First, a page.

Their cheatin’ hearts, that’s how. Pigs ran wild and look what happened. Funny how a genome can be sort of a river like that. And they’re all still pigs.
Holloway: Of course, the real question is, what is the dividing line between animals and humans? At least, it is not memory or processing speed.
Re proteins: “They have their own language, and we don’t know how it works,” he says. “We don’t know what makes a silk protein a silk protein or what patterns reflect the functions found in an enzyme. We don’t know the code.”
If so, this set of genes got started a very long time ago and shows an admirable ability to switch from producing, say, lawnmowers to cars to cell phones. Yet it got started back when life was supposed to be simple and primitive, remember? It would seem that something back then was not simple and primitive.
Scientists believed that mutations occurring only in germ cells were responsible for any heritable genetic changes. Schumacher and his team now challenge this assertion. (The Selfish Gene was heard to sob uncontrollably in the background.)
We see devolution all the time with unintelligent causes. Animals gnaw a hole in the bottom of a jug of water and they get some water but the rest is wasted. They destroy the feedhouse door trying to get into the feed because they don’t know how to use the doorhandle. They do get fed but the feed is scattered and much is wasted. *That’s what an unintelligent cause is typically like.* Put another way, the animals won’t learn to use the doorhandle or the jug cap. But just to survive and reproduce, they might not need to.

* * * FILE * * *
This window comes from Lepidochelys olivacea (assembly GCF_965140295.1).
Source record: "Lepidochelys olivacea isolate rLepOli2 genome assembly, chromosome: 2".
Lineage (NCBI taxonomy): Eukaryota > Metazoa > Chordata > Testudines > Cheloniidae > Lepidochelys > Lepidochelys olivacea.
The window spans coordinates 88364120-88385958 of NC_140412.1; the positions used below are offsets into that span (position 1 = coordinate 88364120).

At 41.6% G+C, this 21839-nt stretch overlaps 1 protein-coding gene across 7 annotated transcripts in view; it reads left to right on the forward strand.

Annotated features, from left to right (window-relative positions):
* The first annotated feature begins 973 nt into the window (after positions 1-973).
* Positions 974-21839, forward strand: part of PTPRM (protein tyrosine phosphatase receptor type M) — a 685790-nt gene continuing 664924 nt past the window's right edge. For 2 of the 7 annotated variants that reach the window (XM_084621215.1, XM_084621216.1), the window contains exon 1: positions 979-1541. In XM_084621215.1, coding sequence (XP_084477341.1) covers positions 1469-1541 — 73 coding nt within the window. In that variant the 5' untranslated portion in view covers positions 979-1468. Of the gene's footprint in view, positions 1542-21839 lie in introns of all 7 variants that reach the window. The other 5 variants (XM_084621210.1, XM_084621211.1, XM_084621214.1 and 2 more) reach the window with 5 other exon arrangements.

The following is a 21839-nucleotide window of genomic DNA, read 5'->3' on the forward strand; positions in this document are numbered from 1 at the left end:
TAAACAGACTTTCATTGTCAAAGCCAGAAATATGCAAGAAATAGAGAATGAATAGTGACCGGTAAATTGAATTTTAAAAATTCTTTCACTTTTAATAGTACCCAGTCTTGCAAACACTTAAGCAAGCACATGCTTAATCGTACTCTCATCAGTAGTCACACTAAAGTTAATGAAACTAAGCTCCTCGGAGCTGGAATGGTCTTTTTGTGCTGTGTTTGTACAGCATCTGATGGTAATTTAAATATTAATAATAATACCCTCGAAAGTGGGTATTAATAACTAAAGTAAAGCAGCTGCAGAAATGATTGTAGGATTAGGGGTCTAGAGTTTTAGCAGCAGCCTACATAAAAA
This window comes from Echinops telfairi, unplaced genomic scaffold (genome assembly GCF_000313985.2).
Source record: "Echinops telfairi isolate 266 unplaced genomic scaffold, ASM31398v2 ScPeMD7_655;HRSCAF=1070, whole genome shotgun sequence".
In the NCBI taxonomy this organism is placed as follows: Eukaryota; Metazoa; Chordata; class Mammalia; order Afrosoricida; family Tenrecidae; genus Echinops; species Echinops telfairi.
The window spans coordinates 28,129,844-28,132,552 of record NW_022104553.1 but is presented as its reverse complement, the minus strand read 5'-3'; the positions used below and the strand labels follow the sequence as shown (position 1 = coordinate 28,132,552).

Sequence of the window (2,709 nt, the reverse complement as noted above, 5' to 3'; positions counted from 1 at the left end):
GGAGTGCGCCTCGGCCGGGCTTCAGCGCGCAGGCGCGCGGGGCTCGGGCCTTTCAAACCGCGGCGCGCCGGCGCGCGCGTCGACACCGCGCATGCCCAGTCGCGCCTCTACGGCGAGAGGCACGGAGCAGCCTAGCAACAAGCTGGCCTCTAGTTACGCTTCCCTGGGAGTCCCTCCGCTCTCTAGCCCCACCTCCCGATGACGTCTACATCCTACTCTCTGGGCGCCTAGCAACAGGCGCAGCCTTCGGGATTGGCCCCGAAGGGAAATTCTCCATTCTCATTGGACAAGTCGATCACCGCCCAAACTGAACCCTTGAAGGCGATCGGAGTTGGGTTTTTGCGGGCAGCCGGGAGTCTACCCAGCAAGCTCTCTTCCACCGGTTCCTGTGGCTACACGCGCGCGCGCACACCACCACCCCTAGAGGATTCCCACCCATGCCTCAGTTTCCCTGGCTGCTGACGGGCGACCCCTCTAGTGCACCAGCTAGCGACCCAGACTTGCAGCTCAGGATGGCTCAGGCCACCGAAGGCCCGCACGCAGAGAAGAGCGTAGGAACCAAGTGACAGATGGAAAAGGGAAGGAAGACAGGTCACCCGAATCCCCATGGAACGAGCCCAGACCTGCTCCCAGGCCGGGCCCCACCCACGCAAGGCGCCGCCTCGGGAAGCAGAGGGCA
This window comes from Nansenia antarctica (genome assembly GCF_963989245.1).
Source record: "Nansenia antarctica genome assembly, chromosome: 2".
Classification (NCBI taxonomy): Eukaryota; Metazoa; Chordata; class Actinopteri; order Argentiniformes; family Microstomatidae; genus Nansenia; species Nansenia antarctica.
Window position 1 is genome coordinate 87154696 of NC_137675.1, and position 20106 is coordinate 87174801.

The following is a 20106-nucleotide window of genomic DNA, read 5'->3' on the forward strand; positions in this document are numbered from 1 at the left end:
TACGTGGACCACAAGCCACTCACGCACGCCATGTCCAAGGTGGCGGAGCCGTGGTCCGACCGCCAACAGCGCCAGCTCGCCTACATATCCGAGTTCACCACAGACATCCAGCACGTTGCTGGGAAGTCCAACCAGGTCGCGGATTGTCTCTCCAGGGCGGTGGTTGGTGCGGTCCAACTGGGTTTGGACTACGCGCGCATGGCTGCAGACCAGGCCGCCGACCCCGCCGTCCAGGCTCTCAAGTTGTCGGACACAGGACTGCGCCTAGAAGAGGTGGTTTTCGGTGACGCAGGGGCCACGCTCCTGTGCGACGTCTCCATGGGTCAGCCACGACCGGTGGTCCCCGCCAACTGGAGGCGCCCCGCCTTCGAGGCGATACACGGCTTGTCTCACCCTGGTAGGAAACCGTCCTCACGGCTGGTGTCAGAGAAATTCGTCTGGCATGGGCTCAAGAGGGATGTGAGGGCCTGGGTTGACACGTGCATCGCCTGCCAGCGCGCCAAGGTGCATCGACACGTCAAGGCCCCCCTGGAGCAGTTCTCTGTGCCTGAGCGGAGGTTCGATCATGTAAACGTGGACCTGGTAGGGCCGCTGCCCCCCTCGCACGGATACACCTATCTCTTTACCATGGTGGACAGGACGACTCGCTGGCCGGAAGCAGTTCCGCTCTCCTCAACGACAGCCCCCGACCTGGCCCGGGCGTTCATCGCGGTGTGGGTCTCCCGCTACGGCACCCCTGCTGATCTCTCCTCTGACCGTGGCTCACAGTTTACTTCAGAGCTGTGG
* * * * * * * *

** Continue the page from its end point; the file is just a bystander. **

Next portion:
The main thing we’re learning these days is that epigenetics is much more important than we used to think. Which means that purely Darwinian evolution must be much less so.
The Hox genes are not the big answer many thought.
Remember when everything you ever were or would be was
in your DNA? Now it’s proteins.
From what these researchers report, yes, one can definitely apply the principle. But then one must accept that biology shows evidence of design. “Just right” is rarely an accident.
The folks at Nature will be back to us when they come up with a no-design story.
Check out Science Uprising 3. In contemporary culture, we are asked to believe – in an impressive break with observed reality – that the code of life wrote itself: … mainstream studies are funded, some perhaps with tax money, on why so many people don’t “believe in” evolution (as the creation story of materialism). The […]
Talbott: Not that the gene sequences are themselves mutated in the usual sense. Rather, the researchers found that various epigenetic modifications in the hippocampus alter the way the genes work (Weaver et al. 2004).
We keep learning about a variety of life forms that they are “more complex than expected.” So why do we keep expecting them to be simpler? How be we turn it around and say: Such-and-so features layers on layers of complexity, as we expected.
A new study, we are told,”turns our picture of the nucleus upside down”.